Risks to our view:
Cost-of-living concerns, tightening monetary policy, slowing growth and geopolitical turmoil all pose risks to investment markets. Although fine wine has a history of relative stability, long recessions in multiple countries would likely impact wine consumption, potentially denting performance potential of the investment/collector’s market.
High valuations of some fine wines also add reason for caution. The sustained rally (Cult Wines Global Index +41.5% since April 2020) means prices are more expensive, especially among top Burgundy and Champagne wines. Demand still outweighs supply, but valuations could limit upside potential.
Near-term - Relative performance can add stability
On balance, we believe the positives outweigh the downsides in the fine wine outlook. Consequently, fine wine should sustain positive performance and reduce the volatility of an overall investment portfolio, especially as there are few other places to turn amid high inflation and slow growth.
However, caution is warranted in the near-term outlook. Certain wine regions may slow down, meaning regional and producer allocation could take on greater importance (see our regional outlook for more).
Longer-term - Staying the course should reap rewards
Ultimately the potential benefits of fine wine are best realised over the long term, and the outlook still looks healthy. The world’s best and rarest wines make solid investments as demand consistently outstrips supply. The inverse supply curve (supply reduces as wines are drunk) drives appreciation with time.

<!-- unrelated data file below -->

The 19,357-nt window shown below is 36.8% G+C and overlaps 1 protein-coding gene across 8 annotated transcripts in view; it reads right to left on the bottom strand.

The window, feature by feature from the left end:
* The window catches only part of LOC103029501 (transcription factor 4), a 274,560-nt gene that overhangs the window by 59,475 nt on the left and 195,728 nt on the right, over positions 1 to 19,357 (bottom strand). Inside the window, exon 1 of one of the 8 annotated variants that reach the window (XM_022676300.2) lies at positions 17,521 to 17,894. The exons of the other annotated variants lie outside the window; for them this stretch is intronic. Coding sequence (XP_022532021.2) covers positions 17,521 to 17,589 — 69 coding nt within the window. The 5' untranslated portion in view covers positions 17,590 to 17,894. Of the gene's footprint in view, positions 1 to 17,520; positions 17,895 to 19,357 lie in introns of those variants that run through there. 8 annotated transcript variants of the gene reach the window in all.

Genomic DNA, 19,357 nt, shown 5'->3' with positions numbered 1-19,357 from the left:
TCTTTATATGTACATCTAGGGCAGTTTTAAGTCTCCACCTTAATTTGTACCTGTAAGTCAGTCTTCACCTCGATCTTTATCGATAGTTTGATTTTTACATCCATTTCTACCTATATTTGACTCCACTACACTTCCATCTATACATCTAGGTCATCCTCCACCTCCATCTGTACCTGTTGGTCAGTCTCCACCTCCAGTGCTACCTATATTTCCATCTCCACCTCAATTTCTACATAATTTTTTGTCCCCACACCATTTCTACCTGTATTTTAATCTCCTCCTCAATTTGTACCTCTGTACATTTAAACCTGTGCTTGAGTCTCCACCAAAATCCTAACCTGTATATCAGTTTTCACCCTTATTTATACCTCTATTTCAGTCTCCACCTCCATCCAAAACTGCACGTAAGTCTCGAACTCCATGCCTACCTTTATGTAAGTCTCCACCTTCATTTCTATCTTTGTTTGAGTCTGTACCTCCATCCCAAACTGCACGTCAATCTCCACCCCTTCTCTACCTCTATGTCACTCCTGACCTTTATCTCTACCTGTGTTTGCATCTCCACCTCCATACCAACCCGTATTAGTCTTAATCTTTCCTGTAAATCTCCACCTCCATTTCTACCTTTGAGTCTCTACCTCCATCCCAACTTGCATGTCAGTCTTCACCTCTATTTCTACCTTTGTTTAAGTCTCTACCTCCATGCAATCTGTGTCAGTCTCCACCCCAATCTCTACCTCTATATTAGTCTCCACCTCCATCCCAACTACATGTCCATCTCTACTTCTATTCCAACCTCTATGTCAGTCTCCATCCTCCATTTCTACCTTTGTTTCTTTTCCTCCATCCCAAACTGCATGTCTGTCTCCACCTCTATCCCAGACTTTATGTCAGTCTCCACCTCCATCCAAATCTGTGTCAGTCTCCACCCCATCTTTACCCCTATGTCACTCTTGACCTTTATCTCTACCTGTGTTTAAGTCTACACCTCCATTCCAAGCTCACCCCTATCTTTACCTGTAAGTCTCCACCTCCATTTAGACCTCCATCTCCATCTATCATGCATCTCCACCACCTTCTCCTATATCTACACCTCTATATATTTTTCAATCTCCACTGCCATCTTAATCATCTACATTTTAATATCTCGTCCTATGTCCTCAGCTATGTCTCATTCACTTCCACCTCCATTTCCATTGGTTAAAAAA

Some investors and collectors may be tempted to cash in on the recent rally. However, as with any asset, timing the market is a challenging game. Fine wine’s track record suggests macro-driven downturns are typically short and give way to sustained rebounds. Investors may struggle to buy back in time to benefit from a rebound and might not access the best candidates for returns.
Figure 2 – Short slowdown; big rebound
Cult Wines Global Index (31 Dec 2019 – 30 Nov 2022)
Source: Pricing data from Wine Searcher as of 30 Nov 2022. Past performance is not a guarantee of future returns.
Traditional 60-40 portfolios took a beating in 2022, emphasizing the role alternative assets can play in adding diverse sources of return over a full market cycle. More interest in alternatives should benefit fine wine performance long term.
Disclaimer: Past performance is not indicative of future success; the performance was calculated in GBP and will vary in other currencies. Any investment involves risk of partial or full loss of capital. The Cult Wines Global Index is a representative benchmark for the fine wine market. The results depicted here are not based on actual trading and do not account for the annual management fees that may be charged to a Cult Wines customer which ranges from 2.95% to 2.25% depending on the size of the portfolio, and there is no guarantee of similar performance with an investor’s particular portfolio.